GPS_TestOnce the ship was under open sky,  I fired up the avionics.    This has plagued me for months:   Did I wire the ARINC429 communication between the EFIS and the GNS430 correctly?   Did I install the GPS antenna properly?   For the first time since I’ve owned it, the GNS430 locked on to a satellite constellation and began speaking to the EFIS, so yeah, I’m awesome.

20130504-193443.jpgWith tests complete, we started rolling the plane toward the lift gate.   Shelley took some shots, which is nice, because I wasn’t about to stop and do it.   At this point, we’ve just made it past the hot water heater.

20130504-193507.jpgLining up on the exit…

20130504-193518.jpgMoving forward, at a pace reminiscent of the giant crawler NASA used to move the Shuttle to the launch pad.

20130504-193533.jpgThe lift gate made this dead easy.   All we had to do was get the main gear as far forward as we could, then I lifted the tail while David raised the gate.  After that, it just rolled right in.   This is why you use the Penske trucks instead of the U-Haul: there are no wheel wells or fuel tube humps to deal with.   The truckbed is flat and made of wood, so you can do things like screw 2×4’s into it with deck screws.

The rest of it was what Dave called “Tetris: Homebuilt Aircraft Level.”   The rest of it was us loading, strapping, and securing.   Oh, and we forgot the prop, so we had to shuffle some things once we remembered the giant wooden prop box skulking in the corner of the shop.

We knocked off around 5 and buttoned up the truck.   I had dinner, walked the giant furface you see in the first pic, then put everything back that I’d extracted from the garage earlier to make way for the airplane.   Now I’m beat, my feet hurt, and I’m going to go sit in the hot tub.   Tomorrow, we hit the road at 8:00AM.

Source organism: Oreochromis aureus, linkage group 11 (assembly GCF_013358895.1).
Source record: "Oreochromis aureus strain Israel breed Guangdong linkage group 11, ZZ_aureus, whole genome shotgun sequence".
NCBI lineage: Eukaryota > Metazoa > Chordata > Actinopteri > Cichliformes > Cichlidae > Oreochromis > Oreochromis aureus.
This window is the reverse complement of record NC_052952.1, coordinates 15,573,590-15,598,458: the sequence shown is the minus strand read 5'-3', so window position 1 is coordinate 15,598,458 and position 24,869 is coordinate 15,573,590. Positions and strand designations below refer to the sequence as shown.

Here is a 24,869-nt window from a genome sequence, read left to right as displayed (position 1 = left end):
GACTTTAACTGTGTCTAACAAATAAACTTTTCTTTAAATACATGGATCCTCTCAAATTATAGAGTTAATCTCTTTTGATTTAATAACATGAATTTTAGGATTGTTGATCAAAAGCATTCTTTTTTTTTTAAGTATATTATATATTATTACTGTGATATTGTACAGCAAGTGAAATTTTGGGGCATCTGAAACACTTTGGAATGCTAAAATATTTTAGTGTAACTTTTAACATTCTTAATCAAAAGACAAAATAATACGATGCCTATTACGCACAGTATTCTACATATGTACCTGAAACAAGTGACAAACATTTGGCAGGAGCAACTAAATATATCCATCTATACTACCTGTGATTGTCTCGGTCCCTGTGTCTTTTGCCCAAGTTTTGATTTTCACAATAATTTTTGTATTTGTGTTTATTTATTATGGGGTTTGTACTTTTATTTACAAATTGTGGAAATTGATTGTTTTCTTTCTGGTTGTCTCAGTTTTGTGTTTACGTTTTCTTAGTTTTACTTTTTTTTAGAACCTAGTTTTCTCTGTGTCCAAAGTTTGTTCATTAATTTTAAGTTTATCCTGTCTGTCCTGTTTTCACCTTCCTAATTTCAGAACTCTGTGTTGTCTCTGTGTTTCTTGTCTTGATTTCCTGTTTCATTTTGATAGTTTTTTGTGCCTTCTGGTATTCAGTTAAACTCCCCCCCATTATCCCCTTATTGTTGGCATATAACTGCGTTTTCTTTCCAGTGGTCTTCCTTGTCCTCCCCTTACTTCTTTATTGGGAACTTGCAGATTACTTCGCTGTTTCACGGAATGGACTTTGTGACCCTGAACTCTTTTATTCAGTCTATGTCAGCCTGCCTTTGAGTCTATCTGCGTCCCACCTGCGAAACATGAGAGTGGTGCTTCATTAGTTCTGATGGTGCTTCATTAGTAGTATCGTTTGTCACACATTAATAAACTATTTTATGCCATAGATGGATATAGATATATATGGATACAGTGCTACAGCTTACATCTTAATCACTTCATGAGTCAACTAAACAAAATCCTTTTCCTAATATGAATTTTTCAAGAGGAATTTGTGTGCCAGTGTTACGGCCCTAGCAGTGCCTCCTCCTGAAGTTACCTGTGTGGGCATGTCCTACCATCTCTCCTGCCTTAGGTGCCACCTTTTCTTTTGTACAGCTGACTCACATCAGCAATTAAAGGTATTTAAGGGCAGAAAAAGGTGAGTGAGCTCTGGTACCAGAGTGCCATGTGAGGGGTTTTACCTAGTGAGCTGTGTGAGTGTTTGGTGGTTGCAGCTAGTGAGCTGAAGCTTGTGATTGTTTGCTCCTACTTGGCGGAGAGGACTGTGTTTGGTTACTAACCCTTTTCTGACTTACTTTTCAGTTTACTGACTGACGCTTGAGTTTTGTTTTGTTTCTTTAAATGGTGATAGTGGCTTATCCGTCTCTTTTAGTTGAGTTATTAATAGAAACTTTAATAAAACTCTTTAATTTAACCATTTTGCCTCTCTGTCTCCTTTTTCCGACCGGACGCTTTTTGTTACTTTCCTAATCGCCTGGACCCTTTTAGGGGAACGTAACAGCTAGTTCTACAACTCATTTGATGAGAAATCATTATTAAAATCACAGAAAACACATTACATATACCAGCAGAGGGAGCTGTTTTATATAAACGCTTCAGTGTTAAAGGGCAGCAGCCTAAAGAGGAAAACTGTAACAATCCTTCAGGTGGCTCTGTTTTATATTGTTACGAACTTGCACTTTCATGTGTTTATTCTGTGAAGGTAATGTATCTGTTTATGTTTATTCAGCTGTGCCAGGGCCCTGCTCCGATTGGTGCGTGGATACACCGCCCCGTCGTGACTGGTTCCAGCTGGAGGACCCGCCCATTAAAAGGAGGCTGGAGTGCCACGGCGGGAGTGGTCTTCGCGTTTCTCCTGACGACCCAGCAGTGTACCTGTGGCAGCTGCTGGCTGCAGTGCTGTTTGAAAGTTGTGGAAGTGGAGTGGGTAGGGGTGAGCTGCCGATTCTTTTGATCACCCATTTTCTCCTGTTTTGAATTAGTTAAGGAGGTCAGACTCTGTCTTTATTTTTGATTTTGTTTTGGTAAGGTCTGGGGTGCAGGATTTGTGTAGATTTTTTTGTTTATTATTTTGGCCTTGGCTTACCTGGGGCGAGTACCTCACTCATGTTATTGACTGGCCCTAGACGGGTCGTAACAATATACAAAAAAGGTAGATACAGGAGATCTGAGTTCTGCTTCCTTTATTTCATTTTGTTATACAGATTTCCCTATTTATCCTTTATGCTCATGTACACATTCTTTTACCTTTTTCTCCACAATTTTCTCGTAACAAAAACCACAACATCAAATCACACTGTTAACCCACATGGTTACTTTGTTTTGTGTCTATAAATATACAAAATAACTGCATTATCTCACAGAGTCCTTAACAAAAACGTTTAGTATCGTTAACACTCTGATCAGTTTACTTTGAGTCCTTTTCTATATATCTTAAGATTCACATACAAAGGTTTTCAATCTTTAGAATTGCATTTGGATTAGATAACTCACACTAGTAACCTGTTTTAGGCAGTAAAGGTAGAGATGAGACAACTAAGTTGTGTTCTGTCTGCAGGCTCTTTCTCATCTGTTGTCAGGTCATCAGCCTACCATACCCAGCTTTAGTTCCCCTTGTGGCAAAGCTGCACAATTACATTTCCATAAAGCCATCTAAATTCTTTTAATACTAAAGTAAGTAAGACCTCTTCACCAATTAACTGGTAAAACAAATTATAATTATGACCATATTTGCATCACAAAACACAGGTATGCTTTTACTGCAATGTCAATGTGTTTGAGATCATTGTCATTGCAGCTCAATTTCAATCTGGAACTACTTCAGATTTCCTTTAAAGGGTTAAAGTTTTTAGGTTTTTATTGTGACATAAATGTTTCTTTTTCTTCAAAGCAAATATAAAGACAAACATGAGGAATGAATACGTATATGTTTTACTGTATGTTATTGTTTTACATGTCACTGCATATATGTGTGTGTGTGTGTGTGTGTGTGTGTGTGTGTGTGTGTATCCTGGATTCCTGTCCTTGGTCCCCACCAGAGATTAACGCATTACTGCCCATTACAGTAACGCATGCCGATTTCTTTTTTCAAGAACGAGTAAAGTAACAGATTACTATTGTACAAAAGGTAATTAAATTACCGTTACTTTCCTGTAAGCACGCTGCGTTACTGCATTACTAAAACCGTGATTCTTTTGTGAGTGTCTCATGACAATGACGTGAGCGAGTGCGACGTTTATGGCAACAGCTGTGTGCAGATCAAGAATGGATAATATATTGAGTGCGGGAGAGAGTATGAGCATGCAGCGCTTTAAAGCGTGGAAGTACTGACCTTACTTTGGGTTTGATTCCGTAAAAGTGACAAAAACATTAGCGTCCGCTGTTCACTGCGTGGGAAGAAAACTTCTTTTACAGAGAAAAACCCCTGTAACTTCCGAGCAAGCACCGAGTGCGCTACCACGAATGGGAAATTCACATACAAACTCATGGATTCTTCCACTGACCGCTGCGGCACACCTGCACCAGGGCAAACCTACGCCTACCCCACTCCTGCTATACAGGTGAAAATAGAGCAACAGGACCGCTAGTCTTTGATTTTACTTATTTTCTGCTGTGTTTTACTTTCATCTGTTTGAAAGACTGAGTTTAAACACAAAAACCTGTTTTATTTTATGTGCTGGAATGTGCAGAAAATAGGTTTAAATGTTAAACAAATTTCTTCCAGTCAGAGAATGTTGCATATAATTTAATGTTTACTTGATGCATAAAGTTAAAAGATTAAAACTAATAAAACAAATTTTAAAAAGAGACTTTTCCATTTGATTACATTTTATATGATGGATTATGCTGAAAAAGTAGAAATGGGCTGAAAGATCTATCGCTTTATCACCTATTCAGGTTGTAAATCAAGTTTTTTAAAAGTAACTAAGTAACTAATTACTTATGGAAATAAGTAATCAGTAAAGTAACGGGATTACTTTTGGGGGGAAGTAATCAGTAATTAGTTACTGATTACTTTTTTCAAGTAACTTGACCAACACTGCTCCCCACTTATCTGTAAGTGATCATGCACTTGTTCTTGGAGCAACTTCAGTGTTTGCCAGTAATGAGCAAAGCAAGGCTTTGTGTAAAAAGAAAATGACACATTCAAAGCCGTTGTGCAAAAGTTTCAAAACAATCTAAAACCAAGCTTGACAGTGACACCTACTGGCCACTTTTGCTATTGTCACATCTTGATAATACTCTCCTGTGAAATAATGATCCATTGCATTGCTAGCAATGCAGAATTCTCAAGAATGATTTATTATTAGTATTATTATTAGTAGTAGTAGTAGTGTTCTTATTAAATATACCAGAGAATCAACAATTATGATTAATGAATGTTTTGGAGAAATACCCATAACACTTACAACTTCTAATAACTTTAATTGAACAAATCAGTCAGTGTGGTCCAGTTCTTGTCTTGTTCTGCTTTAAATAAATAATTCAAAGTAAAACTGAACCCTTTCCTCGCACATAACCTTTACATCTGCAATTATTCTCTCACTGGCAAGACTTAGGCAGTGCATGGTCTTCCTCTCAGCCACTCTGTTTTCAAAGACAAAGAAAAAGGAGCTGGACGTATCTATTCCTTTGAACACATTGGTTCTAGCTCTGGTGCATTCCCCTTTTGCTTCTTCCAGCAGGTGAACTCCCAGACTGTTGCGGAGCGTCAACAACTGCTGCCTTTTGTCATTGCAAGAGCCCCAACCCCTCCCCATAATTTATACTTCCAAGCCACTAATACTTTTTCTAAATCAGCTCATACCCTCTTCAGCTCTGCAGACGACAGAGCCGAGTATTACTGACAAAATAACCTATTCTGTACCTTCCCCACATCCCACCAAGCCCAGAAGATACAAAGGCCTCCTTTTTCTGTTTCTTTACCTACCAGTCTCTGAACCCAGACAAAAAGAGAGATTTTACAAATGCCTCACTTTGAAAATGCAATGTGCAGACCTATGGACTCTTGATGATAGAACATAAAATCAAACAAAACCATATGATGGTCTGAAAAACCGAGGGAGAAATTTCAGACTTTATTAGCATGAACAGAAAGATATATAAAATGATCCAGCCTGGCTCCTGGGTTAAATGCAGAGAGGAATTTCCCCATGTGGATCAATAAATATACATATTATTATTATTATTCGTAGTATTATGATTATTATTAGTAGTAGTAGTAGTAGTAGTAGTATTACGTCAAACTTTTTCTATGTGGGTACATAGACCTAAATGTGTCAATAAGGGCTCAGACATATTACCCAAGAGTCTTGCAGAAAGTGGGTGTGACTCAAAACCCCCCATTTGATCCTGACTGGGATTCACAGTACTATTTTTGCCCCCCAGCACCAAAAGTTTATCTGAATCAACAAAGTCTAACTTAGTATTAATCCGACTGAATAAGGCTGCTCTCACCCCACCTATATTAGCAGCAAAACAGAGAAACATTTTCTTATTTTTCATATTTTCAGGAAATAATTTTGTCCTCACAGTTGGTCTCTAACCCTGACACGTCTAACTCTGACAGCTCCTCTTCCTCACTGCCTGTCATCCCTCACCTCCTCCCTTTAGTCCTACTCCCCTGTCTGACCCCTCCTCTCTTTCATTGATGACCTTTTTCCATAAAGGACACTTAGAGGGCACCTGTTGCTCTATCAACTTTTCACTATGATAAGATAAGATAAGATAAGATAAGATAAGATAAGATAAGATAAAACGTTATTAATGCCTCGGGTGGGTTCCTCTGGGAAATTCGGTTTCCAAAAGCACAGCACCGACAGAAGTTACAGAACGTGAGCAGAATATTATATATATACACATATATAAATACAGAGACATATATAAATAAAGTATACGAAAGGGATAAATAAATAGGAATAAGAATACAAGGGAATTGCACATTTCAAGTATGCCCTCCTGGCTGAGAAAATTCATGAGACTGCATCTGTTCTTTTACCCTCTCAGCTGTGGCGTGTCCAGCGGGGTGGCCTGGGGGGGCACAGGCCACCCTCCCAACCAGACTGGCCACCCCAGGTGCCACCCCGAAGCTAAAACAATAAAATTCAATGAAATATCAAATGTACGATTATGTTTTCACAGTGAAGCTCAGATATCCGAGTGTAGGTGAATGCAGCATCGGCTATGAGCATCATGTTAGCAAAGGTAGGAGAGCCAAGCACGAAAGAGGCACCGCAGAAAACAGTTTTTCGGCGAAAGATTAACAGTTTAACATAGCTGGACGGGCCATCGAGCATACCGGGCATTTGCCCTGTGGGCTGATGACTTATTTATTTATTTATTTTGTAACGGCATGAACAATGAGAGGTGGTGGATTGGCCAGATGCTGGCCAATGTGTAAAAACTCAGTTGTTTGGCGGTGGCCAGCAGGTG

Ready to move!

12 hours.

That’s right, yesterday and today, twelve hours. Putting on and taking off those covers is time-consuming, and along the way I discovered a bunch of little tasks I’d blown off until later. Well, later is now. So as I went along, I remade the right side fuel line so it fits better with the cover panel, I moved the Adel clamp on the return line under the tunnel cover, and I dressed the antenna cables on the left side. I’ll need to do the left fuel line as well, I think, but I have something there that works.

Mostly I wanted to get everything bolted, screwed, taped, and riveted onto the airplane that I could, to facilitate transportation to the hangar. There are about million things I’m going to have to box up and move or otherwise account for. If it’s on the airplane, installed where it’s supposed to go, I don’t have to worry about finding it later. A good part of that activity was installing the interior. Last night when I quit, I realized I’d have to install a lot of little Velcro hook disks to hold the carpet backing.. The instructions say you can rivet them to the floor panel or you can drill the holes out to 5/32 and use existing floor panel screws to attach them. I took the easy way out and drilled them out to 5/32.


As you can see, there are a lot of screws.


I didn’t take a lot of pictures of me installing all the Velcro. That’s boring. This is a shot of the Classic Aero Designs interior, installed, with carpeting, side panels, seats, the whole works. Now it looks almost like a real airplane!


Another view. This thing is now much more fun to sit in and make airplane noises.


This is the baggage compartment, looking aft between the seats. Putting the ‘mental’ in ‘experimental.’

Cowling on, canopy on, all skins done, ready for the move to OXR.

There are a few squawks I need to take care of:

1: Fuel pump overflow tube (yes, I still haven’t gotten to that)
2: Anti-chafe for the cabin heat tubing, like UHMW tape
3: End hardware for canopy side hinge pins.
4: Order 5-point restraint system
5: RTV around baffles, baffle-engine case interface, blast tube fittings

Testing iPhone posting


So here we go. Finally the iPhone and its apps have caught up with my needs and skills. I give you… The direct post!

Anyway, this is me, riveting the left bottom wing skin on. I’m doing the row just outboard of the autopilot, which you can see in the lower left of frame in that dark compartment.

Going Social

I’ve decided to patch the connection between this site and Facebook, and you can follow the progress (such as it is) on Facebook by liking the Stjohn’s Airplane page.

To do:

Remaining to-do list:

finish cabin wiring
install wet compass and backup attitude indicator
install AHRS mount.
install ELT
wire avionics stack
servo and wing root connectors
install fuel flow sensor
Finish FWF wiring
oil cooler
gear leg fairings
prop governor
cables and brackets: cabin heat, alt air, fuel purge, throttle, mix, prop pitch.

tailwheel training
ground testing
first flight
flight testing.